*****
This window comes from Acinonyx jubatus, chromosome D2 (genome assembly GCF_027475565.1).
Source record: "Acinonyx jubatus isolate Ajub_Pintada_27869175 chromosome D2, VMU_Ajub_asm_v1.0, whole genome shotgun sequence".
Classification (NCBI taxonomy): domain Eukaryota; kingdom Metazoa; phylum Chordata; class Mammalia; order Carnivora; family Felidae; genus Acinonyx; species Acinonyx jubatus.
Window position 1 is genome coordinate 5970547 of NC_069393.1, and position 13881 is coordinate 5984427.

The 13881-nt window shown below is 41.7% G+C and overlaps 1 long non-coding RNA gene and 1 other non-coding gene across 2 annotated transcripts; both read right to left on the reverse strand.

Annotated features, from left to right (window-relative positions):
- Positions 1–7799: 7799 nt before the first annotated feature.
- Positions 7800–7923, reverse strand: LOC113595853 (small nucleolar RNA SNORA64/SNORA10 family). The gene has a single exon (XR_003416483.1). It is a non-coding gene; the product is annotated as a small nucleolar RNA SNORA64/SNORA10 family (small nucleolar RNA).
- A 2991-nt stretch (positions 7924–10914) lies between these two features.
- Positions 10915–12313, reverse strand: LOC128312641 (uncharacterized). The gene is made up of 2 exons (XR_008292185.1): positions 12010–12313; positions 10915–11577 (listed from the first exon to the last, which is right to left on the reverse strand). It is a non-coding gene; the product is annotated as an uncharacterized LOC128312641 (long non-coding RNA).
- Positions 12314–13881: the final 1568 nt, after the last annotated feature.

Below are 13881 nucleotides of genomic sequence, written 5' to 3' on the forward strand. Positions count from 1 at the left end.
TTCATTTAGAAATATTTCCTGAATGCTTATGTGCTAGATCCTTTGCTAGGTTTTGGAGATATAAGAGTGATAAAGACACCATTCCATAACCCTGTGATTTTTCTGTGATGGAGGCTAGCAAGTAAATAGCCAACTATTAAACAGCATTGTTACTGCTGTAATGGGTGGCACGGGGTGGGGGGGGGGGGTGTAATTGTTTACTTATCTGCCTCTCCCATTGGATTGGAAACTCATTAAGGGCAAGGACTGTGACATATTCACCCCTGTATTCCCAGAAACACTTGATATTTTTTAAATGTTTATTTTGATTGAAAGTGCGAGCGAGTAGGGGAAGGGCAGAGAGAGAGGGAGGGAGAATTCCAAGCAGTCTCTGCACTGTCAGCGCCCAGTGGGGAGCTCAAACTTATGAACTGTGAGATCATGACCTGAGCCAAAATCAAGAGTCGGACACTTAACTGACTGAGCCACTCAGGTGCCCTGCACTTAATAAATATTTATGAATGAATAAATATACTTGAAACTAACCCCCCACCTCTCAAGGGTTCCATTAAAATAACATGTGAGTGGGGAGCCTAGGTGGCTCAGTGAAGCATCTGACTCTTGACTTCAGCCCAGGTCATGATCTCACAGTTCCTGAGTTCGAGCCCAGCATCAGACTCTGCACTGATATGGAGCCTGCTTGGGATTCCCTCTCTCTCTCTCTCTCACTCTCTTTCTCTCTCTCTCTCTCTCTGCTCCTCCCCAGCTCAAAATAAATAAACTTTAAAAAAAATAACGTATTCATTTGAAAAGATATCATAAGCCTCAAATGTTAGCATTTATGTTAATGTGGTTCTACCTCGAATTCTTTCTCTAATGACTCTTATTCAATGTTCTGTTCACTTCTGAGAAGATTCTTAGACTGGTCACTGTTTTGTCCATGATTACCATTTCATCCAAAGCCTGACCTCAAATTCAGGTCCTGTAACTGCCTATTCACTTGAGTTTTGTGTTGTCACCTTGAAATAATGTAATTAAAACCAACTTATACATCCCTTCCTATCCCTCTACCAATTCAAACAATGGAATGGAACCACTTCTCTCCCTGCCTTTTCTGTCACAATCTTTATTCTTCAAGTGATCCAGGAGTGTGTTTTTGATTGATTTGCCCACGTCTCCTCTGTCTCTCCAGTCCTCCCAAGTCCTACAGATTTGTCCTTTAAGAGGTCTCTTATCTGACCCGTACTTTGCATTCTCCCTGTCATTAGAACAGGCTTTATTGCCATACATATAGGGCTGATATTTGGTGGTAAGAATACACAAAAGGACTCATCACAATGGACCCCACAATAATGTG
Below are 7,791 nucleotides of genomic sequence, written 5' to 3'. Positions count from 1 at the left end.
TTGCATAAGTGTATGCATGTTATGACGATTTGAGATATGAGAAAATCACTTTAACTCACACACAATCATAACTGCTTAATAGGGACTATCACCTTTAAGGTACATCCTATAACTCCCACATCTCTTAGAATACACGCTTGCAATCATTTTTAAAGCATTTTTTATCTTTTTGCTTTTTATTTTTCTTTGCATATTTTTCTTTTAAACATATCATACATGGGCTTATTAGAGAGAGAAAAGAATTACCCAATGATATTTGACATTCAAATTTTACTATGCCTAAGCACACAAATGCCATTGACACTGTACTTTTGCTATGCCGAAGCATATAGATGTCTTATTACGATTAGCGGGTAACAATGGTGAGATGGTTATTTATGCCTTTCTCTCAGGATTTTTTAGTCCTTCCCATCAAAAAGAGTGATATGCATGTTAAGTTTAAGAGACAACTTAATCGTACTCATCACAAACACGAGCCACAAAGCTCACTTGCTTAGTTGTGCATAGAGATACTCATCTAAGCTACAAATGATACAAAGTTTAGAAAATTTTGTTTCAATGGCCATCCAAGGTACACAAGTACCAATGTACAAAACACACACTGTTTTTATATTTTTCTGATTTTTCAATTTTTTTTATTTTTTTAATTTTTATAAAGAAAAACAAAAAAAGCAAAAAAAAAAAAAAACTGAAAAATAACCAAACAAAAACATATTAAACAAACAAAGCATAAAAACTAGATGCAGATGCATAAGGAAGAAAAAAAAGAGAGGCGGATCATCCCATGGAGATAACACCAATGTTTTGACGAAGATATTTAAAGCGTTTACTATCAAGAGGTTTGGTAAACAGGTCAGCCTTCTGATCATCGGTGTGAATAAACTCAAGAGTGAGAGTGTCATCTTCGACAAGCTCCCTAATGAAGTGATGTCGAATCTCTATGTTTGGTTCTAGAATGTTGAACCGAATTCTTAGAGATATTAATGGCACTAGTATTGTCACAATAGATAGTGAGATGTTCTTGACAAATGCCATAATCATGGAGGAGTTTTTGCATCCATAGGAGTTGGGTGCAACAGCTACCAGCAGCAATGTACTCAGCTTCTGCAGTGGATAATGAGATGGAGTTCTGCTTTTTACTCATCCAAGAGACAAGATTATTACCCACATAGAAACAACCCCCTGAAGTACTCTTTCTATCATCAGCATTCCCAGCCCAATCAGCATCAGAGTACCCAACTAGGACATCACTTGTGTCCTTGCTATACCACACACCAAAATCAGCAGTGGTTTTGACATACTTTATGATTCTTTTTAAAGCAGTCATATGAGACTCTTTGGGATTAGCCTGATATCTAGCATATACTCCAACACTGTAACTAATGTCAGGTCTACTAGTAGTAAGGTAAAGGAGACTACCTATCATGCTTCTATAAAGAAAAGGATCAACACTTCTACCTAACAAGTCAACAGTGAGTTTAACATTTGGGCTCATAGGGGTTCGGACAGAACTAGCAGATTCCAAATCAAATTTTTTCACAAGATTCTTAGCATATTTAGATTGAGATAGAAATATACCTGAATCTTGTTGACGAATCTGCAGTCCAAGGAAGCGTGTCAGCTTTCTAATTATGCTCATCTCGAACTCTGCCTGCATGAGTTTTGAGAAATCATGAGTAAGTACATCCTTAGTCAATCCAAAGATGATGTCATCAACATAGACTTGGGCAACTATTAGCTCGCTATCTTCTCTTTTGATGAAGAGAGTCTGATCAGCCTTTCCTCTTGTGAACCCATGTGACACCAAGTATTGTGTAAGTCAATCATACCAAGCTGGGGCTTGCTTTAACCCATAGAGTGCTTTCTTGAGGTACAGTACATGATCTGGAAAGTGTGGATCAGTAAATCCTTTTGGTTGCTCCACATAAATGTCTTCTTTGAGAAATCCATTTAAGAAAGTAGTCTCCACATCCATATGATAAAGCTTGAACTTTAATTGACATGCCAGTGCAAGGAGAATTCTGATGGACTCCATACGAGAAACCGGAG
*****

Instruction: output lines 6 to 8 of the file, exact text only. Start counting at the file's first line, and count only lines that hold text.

Annotated features, from left to right (window-relative positions):
- Positions 1–7799: 7799 nt before the first annotated feature.
- Positions 7800–7923, reverse strand: LOC113595853 (small nucleolar RNA SNORA64/SNORA10 family). The gene has a single exon (XR_003416483.1). It is a non-coding gene; the product is annotated as a small nucleolar RNA SNORA64/SNORA10 family (small nucleolar RNA).